The reason Christmas has survived and grown into such a popular holiday—being observed by 96 percent of Americans and almost all nations, even atheistic ones (Sheler, p. 56)—is because of economic factors (see “How Christmas Grew”).
We cannot escape that Christmas is rooted in ancient customs and religious practices that had nothing to do with Christianity and the Bible. Tom Flynn summarizes the issue: “An enormous number of traditions we now associate with Christmas have their roots in pre-Christian pagan religious traditions. Some of these have social, sexual, or cosmological connotations that might lead educated, culturally sensitive moderns to discard the traditions once they have understood their roots more clearly” (p. 19).
Originally envisioned as a way to ease converts’ transition from heathen worship to Christianity, in more recent years the holiday’s observance has been driven by economic forces. The Encyclopaedia Britannica observes that the traditional Christian holidays have “undergone a process of striking desacralization and—especially Christmas—commercialization. The Christological foundation of Christmas was replaced by the myth of Santa Claus” (15th edition, Macropaedia,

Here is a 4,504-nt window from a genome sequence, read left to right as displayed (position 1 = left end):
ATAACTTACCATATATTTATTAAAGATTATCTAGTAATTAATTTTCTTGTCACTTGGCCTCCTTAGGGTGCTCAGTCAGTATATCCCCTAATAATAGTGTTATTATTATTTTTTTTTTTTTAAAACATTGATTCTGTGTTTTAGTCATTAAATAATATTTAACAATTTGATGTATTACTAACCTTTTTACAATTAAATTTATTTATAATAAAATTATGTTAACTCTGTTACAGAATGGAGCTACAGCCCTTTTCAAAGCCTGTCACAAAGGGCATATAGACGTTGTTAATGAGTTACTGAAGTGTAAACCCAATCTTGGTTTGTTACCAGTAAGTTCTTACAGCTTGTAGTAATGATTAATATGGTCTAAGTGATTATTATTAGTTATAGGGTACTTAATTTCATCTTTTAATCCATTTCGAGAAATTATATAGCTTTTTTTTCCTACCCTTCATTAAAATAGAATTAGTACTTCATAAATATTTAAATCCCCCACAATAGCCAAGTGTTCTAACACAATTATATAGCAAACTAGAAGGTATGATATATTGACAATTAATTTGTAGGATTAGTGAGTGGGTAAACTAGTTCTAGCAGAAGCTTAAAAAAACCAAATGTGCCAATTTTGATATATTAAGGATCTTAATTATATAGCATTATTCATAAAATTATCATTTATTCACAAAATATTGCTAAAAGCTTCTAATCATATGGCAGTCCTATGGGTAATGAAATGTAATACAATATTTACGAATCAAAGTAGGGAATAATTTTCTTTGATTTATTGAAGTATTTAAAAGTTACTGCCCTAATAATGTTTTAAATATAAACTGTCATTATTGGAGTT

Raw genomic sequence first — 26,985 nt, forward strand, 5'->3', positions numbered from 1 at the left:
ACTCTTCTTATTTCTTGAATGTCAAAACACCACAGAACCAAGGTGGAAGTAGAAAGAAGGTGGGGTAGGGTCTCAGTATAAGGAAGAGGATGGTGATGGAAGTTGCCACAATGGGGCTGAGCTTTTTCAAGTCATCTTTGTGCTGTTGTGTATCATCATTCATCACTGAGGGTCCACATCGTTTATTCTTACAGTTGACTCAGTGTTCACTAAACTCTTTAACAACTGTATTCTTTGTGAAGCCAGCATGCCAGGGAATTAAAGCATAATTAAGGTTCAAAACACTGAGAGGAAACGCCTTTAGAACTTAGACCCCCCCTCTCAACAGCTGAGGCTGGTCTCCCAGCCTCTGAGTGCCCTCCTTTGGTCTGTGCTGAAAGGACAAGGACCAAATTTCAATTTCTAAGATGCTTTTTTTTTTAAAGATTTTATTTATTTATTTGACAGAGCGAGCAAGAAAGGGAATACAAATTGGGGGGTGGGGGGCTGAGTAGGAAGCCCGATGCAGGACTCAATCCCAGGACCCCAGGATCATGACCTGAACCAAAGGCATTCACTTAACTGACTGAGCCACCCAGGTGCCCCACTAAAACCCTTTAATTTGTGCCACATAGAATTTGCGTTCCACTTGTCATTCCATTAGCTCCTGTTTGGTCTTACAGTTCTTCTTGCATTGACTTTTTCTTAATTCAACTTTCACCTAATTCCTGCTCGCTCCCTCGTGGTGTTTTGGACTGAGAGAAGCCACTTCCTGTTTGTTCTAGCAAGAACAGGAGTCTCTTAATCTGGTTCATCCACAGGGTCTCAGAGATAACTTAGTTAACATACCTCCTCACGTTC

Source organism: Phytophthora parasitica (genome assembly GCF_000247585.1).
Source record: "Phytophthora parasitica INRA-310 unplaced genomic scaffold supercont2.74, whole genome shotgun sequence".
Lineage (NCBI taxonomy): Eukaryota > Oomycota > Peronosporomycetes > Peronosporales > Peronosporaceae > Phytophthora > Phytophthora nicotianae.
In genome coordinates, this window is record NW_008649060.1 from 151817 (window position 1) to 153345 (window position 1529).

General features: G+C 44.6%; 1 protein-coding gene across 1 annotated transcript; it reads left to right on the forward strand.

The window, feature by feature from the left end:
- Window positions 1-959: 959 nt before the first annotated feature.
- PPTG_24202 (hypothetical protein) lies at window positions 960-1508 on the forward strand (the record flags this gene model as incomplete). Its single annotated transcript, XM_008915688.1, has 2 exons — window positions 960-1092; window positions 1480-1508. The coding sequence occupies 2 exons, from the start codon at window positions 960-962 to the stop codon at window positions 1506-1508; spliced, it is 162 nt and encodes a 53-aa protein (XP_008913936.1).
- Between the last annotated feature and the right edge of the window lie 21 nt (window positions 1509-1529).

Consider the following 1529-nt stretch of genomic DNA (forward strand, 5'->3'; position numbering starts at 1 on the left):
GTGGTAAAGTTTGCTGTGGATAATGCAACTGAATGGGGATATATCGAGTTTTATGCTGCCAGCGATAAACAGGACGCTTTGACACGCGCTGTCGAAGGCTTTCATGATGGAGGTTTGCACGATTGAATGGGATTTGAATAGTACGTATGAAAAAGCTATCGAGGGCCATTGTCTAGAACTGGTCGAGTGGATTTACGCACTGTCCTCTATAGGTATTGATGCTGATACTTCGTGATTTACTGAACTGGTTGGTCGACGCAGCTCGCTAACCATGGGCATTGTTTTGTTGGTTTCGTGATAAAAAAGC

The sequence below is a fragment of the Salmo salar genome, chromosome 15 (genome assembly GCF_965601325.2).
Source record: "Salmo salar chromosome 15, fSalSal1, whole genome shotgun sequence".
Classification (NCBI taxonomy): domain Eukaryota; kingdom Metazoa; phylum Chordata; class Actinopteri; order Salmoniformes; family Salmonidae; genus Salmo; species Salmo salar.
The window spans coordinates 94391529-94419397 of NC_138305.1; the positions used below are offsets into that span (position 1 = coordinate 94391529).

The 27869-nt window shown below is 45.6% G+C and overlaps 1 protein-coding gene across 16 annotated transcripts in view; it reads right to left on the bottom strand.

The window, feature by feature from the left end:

Vol. 4, p. 499, “Christianity”).
Even with its failings, Christmas remains an entrenched tradition. Although some recognize the intrinsic paganism of the holiday, they believe people are free to establish their own days of worship. Others cling to the naïve and biblically insupportable belief that paganism’s most popular celebrations have been won over by Christianity and therefore are acceptable to God.
Human reasoning aside, we need to consider God’s opinion about such celebrations. We need to look into God’s Word to see how He views mixing pagan practices and customs with worshipping Him. But first let’s examine the other major holiday of the Christian world, Easter.